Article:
Sigourney clearly adopts a conservationist perspective for three reasons: her belief that natural sublimity exists as a demonstration of God’s glory, a belief in practical conservationism, and a belief in the intrinsic value of nature. The first perspective is apparent in the passage “It seems almost a wickedness, wantonly to smite down a vigorous, healthful tree. It was of God’s planting, in its veins are circulating the life which He has given. Its green and mighty arch is full of his beauty and power” (120).  Here Sigourney  takes  a moralistic stance on the environmental destruction, almost (but distinctly not) making the connection that natural destruction is a sin against God Almighty who hath planted these trees as a reminder and monument to His eternal glory. Regardless, through stating that these trees are of God and are a manifestation of his glory, Sigourney is making a clear point as to their value and suggesting a duty to protect them on spiritual grounds. The most persuasive of her arguments is that of the practical conservationist as apparent in the passage “Immense numbers must be needed for the wants of our increasing country; and no blame should be uttered, except for their careless and wanton destruction” (121). Here she suggests the need for preservation to meet the needs of the future populace which will be far more numerous. She specifies the need to stop “careless and wanton destruction”, emphasizing the vitality of considering necessity or even simply a brief moment of consideration prior to cutting down every tree that is deemed “in the way” (121). The third motivation is that of intrinsic value–nature as valued in and of itself. This is suggested in the passage ”
No one nurtured in New England, amid the veneration of fine trees, can traverse the more recently settled regions of New York…without bemoaning the recklessness with which the ancient glory of the forest is sacrificed” (119). Her employment of such words as “veneration” and “ancient glory”  independent of any references to divine glory or veneration obviously signifies that the trees are to be venerated for themselves and inherently possess an “ancient glory” by virtue of their own magnificence. Correspondingly, such awesomely venerable organisms need to be preserved as their destruction is an ill that “time can ne’er restore” (119).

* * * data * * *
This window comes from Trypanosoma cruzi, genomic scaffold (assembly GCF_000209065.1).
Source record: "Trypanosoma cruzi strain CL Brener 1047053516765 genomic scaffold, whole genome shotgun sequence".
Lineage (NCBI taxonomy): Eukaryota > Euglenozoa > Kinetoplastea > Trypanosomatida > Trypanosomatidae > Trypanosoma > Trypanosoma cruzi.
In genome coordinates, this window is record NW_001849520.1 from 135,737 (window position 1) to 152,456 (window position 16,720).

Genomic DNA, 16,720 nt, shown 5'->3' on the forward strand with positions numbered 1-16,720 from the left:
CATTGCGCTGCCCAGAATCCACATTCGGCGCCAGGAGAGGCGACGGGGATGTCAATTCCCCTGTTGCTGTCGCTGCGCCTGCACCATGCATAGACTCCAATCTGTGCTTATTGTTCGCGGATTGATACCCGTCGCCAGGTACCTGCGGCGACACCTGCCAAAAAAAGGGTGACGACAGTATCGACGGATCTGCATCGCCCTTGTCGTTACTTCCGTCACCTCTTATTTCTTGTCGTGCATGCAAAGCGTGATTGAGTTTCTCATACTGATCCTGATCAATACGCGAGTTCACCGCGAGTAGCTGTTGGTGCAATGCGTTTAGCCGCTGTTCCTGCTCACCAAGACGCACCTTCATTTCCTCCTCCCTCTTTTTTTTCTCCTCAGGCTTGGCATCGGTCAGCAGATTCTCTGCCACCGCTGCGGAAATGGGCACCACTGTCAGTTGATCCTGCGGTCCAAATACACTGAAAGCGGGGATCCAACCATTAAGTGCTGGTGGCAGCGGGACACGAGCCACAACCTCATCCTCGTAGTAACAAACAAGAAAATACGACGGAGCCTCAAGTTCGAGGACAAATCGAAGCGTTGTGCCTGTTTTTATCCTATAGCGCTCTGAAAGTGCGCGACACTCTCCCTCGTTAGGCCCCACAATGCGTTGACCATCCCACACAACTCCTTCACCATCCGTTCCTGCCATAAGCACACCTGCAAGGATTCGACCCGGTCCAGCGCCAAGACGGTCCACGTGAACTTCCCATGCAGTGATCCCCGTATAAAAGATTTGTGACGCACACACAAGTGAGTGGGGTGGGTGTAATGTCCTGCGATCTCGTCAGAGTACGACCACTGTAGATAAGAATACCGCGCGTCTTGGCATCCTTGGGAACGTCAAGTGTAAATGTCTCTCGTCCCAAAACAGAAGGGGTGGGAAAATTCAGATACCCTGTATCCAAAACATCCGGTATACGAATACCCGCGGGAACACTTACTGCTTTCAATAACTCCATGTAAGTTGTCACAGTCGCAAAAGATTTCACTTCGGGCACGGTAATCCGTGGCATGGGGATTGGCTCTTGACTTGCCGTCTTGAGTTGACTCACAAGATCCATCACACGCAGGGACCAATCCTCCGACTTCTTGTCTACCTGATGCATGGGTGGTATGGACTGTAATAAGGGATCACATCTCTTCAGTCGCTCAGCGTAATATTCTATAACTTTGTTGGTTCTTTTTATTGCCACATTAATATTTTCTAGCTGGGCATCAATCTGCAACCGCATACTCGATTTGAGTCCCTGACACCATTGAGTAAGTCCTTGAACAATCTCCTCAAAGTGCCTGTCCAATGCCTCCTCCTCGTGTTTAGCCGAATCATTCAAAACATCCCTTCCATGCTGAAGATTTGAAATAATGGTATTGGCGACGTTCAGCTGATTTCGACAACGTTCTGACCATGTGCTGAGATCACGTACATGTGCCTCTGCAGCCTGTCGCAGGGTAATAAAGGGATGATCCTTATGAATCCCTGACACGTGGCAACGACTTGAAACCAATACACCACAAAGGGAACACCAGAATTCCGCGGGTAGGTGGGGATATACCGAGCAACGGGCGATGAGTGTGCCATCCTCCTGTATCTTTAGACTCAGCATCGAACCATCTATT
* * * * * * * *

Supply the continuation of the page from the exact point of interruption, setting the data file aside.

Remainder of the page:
Sigourney, L.H. Scenes in My Native Land. Ch./Art: Excerpts p. 117-132. pub. James Munroe and Company 1845


One response to this post.

  1. Posted by al002 on October 6, 2011 at 12:02 pm

    L.H. Sigourney’s definition of home is a direct connection to the value of nature. I agree with you that her definition is not absolute because she does go on and give examples of exceptions to the rule if you will. A person should not clear all trees just for the sake of it because although they may receive a resource such as timber and gain land for agriculture purposes. Sigourney enlightens her audience that this view of clearing land is a narrow-minded approach. As you mention that “Had the farmer not cut down all of the ancient trees on his homestead he could enjoy the blessings they provide, such as shade. Even though he has built himself a mansion it seems that Sigourney is implying that his mansion is of little value.” I think this is the main point that Sigourney wishes her audience to understand. Nature as a commodity is more valuable when used sparingly because it creates a renewable resource that can be used outside the normal uses such as trees for timber.